An upper endoscopy is a procedure used to visually examine your upper digestive system with a tiny camera on the end of a long, flexible tube. A specialist in diseases of the digestive system (gastroenterologist) uses an endoscopy to diagnose and, sometimes, treat conditions that affect the esophagus, stomach and beginning of the small intestine (duodenum).
The medical term for an upper endoscopy is esophagogastroduodenoscopy. You may have an upper endoscopy done in your doctor's office, an outpatient surgery center or a hospital.
An upper endoscopy is used to diagnose and, sometimes, treat conditions that affect the upper part of your digestive system, including the esophagus, stomach and beginning of the small intestine (duodenum).
Your doctor may recommend an endoscopy procedure to:
- Investigate signs and symptoms. An endoscopy may help your doctor determine what's causing digestive signs and symptoms, such as nausea, vomiting, abdominal pain, difficulty swallowing and gastrointestinal bleeding.
- Diagnose. Your doctor may use an endoscopy to collect tissue samples (biopsy) to test for diseases and conditions, such as anemia, bleeding, inflammation, diarrhea or cancers of the digestive system.
- Treat. Your doctor can pass special tools through the endoscope to treat problems in your digestive system, such as widening a narrow esophagus, clipping off a polyp or removing a foreign object.
An endoscopy is sometimes combined with other procedures, such as an ultrasound. An ultrasound probe may be attached to the endoscope to create specialized images of the wall of your esophagus or stomach. An endoscopic ultrasound may also help your doctor create images of hard-to-reach organs, such as your pancreas. Newer endoscopes use high-definition video to provide clearer images.
Many endoscopes have technology called narrow band imaging, which uses special light to help doctors better detect precancerous conditions, such as Barrett's esophagus.
An endoscopy is a very safe procedure. Rare complications include:
- Bleeding. Your risk of bleeding complications after an endoscopy is increased if the procedure involves removing a piece of tissue for testing (biopsy) or treating a digestive system problem. In rare cases, such bleeding may require a blood transfusion.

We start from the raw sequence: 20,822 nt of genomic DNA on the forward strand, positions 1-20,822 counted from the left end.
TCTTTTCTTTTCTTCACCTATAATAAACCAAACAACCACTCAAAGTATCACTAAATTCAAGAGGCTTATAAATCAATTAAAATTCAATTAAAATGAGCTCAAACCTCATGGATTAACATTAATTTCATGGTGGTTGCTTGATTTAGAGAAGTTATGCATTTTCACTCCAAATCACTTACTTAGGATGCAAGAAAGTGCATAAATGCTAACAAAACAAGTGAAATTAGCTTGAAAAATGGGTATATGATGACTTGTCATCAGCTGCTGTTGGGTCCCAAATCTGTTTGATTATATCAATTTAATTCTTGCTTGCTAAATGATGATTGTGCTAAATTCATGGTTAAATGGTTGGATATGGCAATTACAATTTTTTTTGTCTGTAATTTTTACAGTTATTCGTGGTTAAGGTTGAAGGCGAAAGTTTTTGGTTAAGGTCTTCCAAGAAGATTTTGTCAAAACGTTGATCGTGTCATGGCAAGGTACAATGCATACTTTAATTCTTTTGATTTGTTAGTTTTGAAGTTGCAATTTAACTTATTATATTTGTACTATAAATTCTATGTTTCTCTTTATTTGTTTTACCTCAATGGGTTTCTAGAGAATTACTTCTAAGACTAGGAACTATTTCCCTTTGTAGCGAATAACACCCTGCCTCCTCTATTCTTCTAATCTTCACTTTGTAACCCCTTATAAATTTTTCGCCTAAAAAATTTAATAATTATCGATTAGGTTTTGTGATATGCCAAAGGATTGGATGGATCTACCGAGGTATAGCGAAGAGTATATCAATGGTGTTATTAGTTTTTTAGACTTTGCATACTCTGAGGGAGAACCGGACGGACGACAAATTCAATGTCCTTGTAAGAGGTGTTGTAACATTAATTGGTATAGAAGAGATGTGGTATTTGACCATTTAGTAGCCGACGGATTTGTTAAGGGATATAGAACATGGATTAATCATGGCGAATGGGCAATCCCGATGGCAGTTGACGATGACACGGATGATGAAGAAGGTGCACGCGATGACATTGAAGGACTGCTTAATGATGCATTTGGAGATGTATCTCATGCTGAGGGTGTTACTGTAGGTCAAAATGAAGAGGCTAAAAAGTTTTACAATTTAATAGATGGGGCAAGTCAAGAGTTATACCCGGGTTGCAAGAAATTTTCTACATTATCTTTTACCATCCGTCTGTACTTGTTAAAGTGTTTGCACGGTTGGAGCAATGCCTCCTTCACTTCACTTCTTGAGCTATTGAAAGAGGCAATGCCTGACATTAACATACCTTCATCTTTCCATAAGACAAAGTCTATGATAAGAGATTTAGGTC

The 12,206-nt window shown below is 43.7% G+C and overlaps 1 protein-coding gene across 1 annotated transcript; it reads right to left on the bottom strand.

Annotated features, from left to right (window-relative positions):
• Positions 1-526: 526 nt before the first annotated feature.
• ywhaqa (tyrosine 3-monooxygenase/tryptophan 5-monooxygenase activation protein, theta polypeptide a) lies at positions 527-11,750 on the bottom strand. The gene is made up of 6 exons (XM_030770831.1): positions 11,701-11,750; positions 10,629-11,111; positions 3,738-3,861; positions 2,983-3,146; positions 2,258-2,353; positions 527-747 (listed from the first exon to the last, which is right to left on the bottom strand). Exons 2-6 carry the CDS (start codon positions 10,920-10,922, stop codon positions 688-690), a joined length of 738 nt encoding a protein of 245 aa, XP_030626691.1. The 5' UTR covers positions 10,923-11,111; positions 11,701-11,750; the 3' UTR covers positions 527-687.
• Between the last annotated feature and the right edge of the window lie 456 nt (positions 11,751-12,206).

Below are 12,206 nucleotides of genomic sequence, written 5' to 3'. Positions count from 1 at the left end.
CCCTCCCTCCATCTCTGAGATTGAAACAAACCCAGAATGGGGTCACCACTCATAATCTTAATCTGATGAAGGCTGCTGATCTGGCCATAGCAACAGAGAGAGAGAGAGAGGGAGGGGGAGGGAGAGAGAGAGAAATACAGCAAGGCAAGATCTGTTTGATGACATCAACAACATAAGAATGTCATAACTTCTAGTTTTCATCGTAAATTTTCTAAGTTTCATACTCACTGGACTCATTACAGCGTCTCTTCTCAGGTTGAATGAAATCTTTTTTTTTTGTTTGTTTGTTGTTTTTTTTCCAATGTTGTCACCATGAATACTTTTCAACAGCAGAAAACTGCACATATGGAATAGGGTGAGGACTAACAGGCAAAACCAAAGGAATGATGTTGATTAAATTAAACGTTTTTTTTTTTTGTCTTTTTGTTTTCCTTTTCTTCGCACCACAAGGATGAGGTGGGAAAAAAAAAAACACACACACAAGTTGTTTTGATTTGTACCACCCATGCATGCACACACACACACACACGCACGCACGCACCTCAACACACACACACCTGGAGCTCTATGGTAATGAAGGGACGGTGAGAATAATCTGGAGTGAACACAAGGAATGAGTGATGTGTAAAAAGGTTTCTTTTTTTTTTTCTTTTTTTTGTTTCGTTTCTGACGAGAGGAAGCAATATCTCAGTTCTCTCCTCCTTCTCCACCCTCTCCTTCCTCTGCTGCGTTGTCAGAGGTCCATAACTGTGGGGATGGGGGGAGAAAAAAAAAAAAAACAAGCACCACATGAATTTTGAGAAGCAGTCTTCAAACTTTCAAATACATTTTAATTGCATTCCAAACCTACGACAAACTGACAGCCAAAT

- Infection. Most endoscopies consist of an examination and biopsy, and risk of infection is low. The risk of infection increases when additional procedures are performed as part of your endoscopy. Most infections are minor and can be treated with antibiotics. Your doctor may give you preventive antibiotics before your procedure if you are at higher risk of infection.
- Tearing of the gastrointestinal tract. A tear in your esophagus or another part of your upper digestive tract may require hospitalization, and sometimes surgery to repair it. The risk of this complication is very low, but it increases if additional procedures, such as dilation to widen your esophagus, are performed.
- Reaction to sedation. Prior to your upper endoscopy, you'll likely be given sedation so that you'll be better able to tolerate the procedure. The type of sedation varies, and adverse reactions are possible, but rare. You will be monitored closely during the procedure to reduce the risk of serious reaction.
You can reduce your risk of complications by carefully following your doctor's instructions for preparing for an endoscopy, such as fasting and stopping certain medications.
Signs and symptoms that could indicate a complication
Signs and symptoms to watch for after your endoscopy include:
- Chest pain
- Shortness of breath
- Bloody, black or very dark colored stool
- Difficulty swallowing
- Severe or persistent abdominal pain
- Vomiting, especially if your vomit is bloody or looks like coffee grounds
Call your doctor immediately or go to an emergency room if you experience any of these signs or symptoms.
Your doctor will give you specific instructions to prepare for your endoscopy.
Food and medications